In "Dick Francis’s Refusal," by his son, Felix, there were developments analogous to the Asmussen situation whereby the main character had to fight charges brought against him based on manufactured visual evidence.
Further, the story’s villain extorted cooperation from another character by using staged photographs suggesting scandalous behavior. It was press coverage that was instrumental to the malefactor’s initial success because human nature is ever willing to believe in the worst capabilities of their fellow man.
PETA has raised questions of employee loyalty with all horsemen, be it the prospect of potential undercover agents or those willing to address some grievance by planting evidence. Sadly, the general public seems to be buying into PETA’s claims of widespread abuse. Livelihoods are at risk throughout the industry.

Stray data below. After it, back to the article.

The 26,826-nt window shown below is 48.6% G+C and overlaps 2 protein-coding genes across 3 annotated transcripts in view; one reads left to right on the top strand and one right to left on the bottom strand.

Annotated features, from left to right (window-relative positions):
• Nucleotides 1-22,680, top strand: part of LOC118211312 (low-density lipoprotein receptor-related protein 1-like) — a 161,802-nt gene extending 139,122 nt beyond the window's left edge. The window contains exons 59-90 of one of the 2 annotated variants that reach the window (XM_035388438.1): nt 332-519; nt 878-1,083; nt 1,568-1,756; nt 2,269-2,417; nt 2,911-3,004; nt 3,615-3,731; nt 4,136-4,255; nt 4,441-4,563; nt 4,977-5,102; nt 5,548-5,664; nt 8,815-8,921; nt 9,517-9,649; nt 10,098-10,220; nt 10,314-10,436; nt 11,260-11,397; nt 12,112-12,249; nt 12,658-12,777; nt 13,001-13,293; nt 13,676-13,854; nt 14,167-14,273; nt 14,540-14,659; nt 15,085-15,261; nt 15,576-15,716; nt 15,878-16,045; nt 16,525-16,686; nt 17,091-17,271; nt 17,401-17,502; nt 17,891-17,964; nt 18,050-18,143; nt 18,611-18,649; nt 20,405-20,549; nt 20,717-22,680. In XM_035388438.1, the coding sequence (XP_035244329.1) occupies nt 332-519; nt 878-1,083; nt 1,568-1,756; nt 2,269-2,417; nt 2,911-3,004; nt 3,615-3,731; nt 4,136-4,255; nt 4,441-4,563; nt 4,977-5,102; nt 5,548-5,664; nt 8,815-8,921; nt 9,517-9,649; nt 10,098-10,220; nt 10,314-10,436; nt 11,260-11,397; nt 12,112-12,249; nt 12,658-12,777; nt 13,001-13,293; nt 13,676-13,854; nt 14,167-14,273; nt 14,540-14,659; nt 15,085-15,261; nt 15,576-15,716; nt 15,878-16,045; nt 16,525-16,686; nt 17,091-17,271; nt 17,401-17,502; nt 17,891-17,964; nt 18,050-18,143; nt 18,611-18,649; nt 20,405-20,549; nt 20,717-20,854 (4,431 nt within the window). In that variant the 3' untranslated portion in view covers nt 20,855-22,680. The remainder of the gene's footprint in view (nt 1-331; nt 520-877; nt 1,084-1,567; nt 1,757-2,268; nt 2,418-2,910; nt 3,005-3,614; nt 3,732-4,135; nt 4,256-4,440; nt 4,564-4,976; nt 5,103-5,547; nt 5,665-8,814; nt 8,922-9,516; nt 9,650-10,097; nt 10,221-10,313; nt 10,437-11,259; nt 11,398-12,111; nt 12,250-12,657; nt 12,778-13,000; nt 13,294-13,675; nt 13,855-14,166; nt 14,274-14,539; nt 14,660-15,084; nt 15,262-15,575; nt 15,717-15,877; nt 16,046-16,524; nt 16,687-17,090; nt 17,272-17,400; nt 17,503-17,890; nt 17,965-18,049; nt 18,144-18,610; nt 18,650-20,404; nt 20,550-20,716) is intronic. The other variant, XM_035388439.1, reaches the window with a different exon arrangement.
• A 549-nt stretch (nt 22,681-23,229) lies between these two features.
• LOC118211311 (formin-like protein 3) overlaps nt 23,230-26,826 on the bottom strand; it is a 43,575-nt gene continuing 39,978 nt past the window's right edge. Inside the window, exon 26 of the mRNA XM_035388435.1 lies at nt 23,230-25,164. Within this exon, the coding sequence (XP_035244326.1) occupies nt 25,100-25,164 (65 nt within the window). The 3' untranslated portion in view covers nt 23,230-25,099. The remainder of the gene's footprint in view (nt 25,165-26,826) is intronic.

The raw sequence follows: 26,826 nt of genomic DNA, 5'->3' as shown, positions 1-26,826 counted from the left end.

The only cure is cooperative comprehensive change with common goals and objectives. That change will come from within--or with coercion from without.
“And if I didn't think it was worth one single try, I'd jump right up on a big bird and fly”
Written by Indulto
Friday, April 11, 2014
To Bet or Not to Bet, That’s the Game-Saving Question
LOS ANGELES, April 7, 2014--Not since the “Fix Six” scandal over a decade ago have I been so fascinated with racing-related commentary as I’ve been with some of the opinions expressed in the wake of the taped revelations from the PETA undercover agent working in trainer Steve Asmussen’s barns at Saratoga and Churchill Downs.